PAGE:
Oral masses in African pygmy hedgehogs

Gabriela Del Aguila, Cristian G. Torres, Francisco R. Carvallo, Carlos M. Gonzalez, Federico F. Cifuentes

Research output: Contribution to journalArticlepeer-review

7 Citations (Scopus)


African pygmy hedgehogs (Atelerix albiventris) frequently develop oral neoplasms, and most of these neoplasms are malignant. We characterized oral masses detected in hedgehogs at clinical examination. During a 1-y period, we diagnosed oral cavity masses in 27 privately owned hedgehogs; 16 were female and 11 were male, with ages of 2–7 y (mean: 4.3 y). Eight masses were non-neoplastic and were diagnosed as gingival hyperplasia (GH). Nineteen masses were neoplastic, of which 17 were squamous cell carcinomas (SCCs) and 2 were mesenchymal tumors (1 spindle cell tumor of probable neural origin, and 1 hemangiosarcoma). The GHs were noninvasive, exophytic, and did not recur after surgical excision. The SCCs were highly invasive tumors that induced facial deformation and were located in the caudal portion of the oral cavity, with 12 of them arising from the right-caudal maxilla. Thus, clinical signs, growth pattern, and anatomic location can be used to suspect a diagnosis of SCC among the other possible diagnoses, such as GH, in this location. However, histopathology is necessary for confirmation. Also, hemangiosarcoma should be considered among the differential diagnoses.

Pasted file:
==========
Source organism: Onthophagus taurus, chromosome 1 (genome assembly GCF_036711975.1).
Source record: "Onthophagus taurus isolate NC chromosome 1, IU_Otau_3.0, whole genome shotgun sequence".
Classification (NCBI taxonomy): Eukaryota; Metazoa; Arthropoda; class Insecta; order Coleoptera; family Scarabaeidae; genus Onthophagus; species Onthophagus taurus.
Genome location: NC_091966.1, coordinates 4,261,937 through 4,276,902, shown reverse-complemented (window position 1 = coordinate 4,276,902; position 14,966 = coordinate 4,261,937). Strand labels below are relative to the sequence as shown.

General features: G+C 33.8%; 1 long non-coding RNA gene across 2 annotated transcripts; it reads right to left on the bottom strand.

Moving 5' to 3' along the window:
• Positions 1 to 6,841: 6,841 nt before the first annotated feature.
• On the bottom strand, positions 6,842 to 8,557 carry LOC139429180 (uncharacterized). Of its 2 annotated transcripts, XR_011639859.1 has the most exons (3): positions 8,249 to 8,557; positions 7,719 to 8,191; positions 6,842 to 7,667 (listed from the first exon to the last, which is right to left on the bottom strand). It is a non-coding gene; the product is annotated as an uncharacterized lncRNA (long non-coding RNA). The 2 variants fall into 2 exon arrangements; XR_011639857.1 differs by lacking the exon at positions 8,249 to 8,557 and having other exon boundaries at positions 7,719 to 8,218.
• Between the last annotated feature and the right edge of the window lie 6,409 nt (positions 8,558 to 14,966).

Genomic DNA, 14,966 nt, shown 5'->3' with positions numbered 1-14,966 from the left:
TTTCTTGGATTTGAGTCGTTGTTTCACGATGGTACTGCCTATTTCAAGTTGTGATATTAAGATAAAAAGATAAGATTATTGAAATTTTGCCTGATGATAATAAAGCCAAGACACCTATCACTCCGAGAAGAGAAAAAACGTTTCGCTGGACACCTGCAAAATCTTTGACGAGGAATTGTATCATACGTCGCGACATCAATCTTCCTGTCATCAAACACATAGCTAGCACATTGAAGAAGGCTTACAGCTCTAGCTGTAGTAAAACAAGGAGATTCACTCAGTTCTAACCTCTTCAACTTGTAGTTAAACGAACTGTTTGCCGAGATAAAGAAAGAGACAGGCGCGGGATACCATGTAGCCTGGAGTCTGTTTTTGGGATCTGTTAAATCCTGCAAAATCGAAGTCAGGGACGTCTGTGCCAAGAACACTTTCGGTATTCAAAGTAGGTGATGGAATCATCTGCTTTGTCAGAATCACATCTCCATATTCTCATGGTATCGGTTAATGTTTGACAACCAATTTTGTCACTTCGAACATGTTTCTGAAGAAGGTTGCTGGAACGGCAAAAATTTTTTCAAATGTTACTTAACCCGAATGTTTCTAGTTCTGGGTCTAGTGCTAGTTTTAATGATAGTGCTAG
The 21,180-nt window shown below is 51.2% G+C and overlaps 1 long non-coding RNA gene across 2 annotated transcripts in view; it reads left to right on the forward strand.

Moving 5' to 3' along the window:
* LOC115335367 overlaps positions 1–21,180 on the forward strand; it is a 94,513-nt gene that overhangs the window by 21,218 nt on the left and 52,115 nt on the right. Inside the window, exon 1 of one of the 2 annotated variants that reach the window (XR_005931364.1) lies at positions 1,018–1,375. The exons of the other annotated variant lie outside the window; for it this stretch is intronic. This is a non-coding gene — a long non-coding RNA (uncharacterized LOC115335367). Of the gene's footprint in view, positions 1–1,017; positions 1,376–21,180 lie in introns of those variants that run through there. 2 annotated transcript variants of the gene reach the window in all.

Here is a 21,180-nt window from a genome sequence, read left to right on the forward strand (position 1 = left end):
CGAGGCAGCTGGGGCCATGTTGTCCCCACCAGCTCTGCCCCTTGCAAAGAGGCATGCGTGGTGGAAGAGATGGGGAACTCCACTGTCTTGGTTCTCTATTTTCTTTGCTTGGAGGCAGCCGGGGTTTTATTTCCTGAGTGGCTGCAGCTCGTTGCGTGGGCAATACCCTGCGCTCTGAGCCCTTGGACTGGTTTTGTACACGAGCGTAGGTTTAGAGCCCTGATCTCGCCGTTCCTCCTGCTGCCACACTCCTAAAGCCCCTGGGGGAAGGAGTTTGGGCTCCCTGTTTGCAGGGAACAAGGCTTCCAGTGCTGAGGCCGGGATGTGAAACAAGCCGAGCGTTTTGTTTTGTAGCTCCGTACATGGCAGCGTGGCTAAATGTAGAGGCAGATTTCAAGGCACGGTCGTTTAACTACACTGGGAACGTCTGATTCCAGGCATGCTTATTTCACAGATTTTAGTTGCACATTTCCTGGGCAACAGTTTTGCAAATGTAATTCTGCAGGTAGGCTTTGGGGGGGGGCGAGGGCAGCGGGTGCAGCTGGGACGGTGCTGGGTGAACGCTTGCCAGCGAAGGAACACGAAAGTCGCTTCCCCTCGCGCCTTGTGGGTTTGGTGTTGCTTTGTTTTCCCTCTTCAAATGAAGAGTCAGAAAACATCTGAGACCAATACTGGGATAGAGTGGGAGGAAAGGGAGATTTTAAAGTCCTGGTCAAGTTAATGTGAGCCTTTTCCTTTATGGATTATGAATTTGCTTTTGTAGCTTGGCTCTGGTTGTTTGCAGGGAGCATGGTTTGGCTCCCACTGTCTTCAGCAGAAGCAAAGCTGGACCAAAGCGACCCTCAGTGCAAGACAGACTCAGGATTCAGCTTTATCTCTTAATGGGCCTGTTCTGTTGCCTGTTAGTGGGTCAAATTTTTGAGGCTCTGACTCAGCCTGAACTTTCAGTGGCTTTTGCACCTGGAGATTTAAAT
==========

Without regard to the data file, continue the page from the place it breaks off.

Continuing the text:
Original languageEnglish
Pages (from-to)864-867
Number of pages4
JournalJournal of Veterinary Diagnostic Investigation
Issue number6
Publication statusPublished - 1 Nov 2019


  • African pygmy hedgehogs
  • anatomic location
  • clinical signs
  • gingival hyperplasia
  • oral squamous cell carcinoma

ASJC Scopus subject areas

  • General Veterinary


Dive into the research topics of 'Oral masses in African pygmy hedgehogs'. Together they form a unique fingerprint.

Cite this